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Ex-pro football player Stacy Simmons uses his background to teach fitness

Ex-pro football player Stacey Simmons spots Candy Saunders as she does a pull-up at an NFL Boot Camp for Women he runs.

JIM DAMASKE | Times

Ex-pro football player Stacey Simmons spots Candy Saunders as she does a pull-up at an NFL Boot Camp for Women he runs.

Stacey Simmons was a football and track star at Dunedin High School and the University of Florida.

He then reached the pinnacle for any football player, making the NFL for one season with the Indianapolis Colts. Simmons went on to play in the Canadian Football League and the Arena Football League, including five years with the Tampa Bay Storm.

Since 1993, he has been a science teacher and part of the coaching staff at Pinellas Park High School.

Simmons, a Type 1 diabetic, also has participated in youth community sports programs as a trainer and referee in track and football for more than a decade. He did, however, step away from sports briefly in 2006 when a pituitary tumor was discovered on his brain.

"I underwent surgery, but I got back to work within three months,'' he said.

For six years, Simmons and Eric Wahlbeck, assistant director at Belleair Recreation and a former quarterback from Largo High School, co-owned Simmons-Wahlbeck Football Camp.

"In my opinion, Stacey brings a unique blend of personality, knowledge, skills and understanding to people," Wahlbeck said. "Kids loved to be around him, and he can coach pretty much every position because of his experience."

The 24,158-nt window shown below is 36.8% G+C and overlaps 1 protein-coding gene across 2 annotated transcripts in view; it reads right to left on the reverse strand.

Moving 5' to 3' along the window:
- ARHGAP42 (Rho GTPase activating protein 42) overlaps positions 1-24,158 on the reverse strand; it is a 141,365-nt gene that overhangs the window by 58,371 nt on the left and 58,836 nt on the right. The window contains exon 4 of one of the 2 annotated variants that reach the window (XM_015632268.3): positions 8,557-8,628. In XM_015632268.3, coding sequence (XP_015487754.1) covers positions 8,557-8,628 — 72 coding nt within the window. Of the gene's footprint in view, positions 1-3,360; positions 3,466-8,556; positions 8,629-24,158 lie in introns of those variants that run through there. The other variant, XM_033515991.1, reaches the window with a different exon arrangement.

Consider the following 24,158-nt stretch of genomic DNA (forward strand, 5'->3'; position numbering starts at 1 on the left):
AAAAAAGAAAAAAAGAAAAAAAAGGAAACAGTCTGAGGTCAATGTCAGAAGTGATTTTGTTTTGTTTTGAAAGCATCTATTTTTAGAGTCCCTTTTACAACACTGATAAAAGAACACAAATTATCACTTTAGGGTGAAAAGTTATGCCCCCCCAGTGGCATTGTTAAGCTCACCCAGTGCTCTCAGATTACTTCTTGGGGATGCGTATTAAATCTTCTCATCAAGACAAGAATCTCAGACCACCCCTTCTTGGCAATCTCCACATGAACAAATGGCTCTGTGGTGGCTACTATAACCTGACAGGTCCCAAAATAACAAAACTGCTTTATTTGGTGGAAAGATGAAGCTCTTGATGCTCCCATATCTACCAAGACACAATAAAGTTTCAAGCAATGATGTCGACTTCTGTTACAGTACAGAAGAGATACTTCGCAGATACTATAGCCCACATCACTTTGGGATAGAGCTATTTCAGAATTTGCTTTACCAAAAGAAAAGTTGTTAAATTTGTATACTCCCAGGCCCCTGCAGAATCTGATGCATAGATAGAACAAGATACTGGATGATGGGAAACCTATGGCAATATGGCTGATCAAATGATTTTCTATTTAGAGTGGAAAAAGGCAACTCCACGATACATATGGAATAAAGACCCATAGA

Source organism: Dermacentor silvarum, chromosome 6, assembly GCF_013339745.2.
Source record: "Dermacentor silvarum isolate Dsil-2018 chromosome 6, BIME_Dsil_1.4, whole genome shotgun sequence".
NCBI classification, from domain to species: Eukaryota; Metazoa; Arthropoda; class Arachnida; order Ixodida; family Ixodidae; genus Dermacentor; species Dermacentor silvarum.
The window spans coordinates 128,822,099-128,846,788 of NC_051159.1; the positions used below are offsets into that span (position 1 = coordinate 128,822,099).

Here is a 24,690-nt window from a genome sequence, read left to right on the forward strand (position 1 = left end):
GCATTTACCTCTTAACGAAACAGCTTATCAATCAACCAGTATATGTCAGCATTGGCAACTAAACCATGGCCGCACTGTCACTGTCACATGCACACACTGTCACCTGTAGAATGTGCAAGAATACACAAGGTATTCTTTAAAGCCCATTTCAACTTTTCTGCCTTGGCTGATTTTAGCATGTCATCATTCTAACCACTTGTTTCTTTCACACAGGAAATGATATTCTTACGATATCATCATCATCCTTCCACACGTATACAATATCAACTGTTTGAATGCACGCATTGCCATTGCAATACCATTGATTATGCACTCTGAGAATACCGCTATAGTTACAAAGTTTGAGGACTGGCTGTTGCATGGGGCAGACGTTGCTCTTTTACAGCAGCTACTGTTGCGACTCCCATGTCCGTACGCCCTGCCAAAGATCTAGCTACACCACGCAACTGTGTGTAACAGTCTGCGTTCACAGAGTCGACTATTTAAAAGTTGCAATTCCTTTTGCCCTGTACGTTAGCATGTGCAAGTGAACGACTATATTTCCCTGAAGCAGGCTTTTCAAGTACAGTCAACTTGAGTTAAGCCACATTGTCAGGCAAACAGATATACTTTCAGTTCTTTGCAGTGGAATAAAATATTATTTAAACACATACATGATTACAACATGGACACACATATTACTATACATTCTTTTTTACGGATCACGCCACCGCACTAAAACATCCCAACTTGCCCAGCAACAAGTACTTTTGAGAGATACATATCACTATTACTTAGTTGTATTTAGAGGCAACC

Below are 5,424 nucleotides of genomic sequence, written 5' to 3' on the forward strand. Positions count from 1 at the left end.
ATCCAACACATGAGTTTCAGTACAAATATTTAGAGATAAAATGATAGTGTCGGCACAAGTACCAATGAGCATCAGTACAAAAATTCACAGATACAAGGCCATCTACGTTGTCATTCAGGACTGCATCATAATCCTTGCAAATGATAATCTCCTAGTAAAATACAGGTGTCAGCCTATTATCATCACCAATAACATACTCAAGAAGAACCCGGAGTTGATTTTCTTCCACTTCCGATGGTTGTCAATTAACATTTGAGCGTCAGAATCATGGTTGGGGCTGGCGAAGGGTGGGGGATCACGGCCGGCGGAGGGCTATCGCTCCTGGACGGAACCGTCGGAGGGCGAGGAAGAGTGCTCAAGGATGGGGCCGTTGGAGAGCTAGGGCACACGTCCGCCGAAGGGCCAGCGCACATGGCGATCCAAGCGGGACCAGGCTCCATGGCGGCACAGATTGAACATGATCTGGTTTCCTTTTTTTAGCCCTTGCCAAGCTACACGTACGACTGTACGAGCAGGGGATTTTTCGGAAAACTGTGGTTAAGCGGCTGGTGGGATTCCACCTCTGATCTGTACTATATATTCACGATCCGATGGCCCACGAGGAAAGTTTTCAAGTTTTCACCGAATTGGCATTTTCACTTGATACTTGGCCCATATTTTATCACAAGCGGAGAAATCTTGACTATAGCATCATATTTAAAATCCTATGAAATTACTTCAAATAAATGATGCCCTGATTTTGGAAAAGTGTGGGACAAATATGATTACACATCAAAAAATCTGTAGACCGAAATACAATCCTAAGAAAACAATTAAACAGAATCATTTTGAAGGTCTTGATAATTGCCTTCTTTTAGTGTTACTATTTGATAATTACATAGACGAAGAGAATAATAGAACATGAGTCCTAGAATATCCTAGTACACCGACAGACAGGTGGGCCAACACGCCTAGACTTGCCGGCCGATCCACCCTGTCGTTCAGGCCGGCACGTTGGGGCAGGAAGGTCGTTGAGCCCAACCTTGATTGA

In June, Simmons started a new business venture, this time with Nate Lenz, a former Clearwater Central Catholic football player. The Stacey Simmons Sports Training facility at 9189 127th Lane, Largo, provides fitness training for men and women of all ages.

1 How's your overall health in 2009? I can't complain, although I've gotten bigger because of medicines. But, on the other hand, some of the (clients) I have also are diabetic, and I think my knowledge helps with their fitness.

2 In recent years, NFL players and concussions they sustain have been in the news. What's your opinion? In my day, a head injury would occur, and guys would just say, "Man, you got your bell rung.'' We'd just let it go. But now, thankfully with all this research, people are taking a more active concern and this will protect young athletes.

3 What's your favorite memory of playing in the NFL? The first game I played was against the Dolphins. We were on the field warming up, and I went right over to Dan Marino. I said, "You're Dan Marino. Dan, you are the man." Although he had a funny look on his face, I'll never forget that moment. I was just so excited to be there.

4 As a coach and trainer, what is your favorite age group to work with? I work with so many. The juniors and seniors in high school are working really hard because they have a year to develop skills to bring their level for expectations up. But I also get joy out of younger kids. You try to instill proper mechanics, and it's great to develop a good base.

5 How old should a child be before suiting up and playing tackle football? In my opinion, under the age of 8 is too early. Ages 8 to 10 is a gray area, and it depends on if the kids think they're ready, too. I think flag football is good, especially if they're 7 or under. Flag is non-contact, and that's an excellent way for young athletes to develop coordination for football.

Ex-pro football player Stacy Simmons uses his background to teach fitness 11/21/09 [Last modified: Friday, November 20, 2009 5:57pm]

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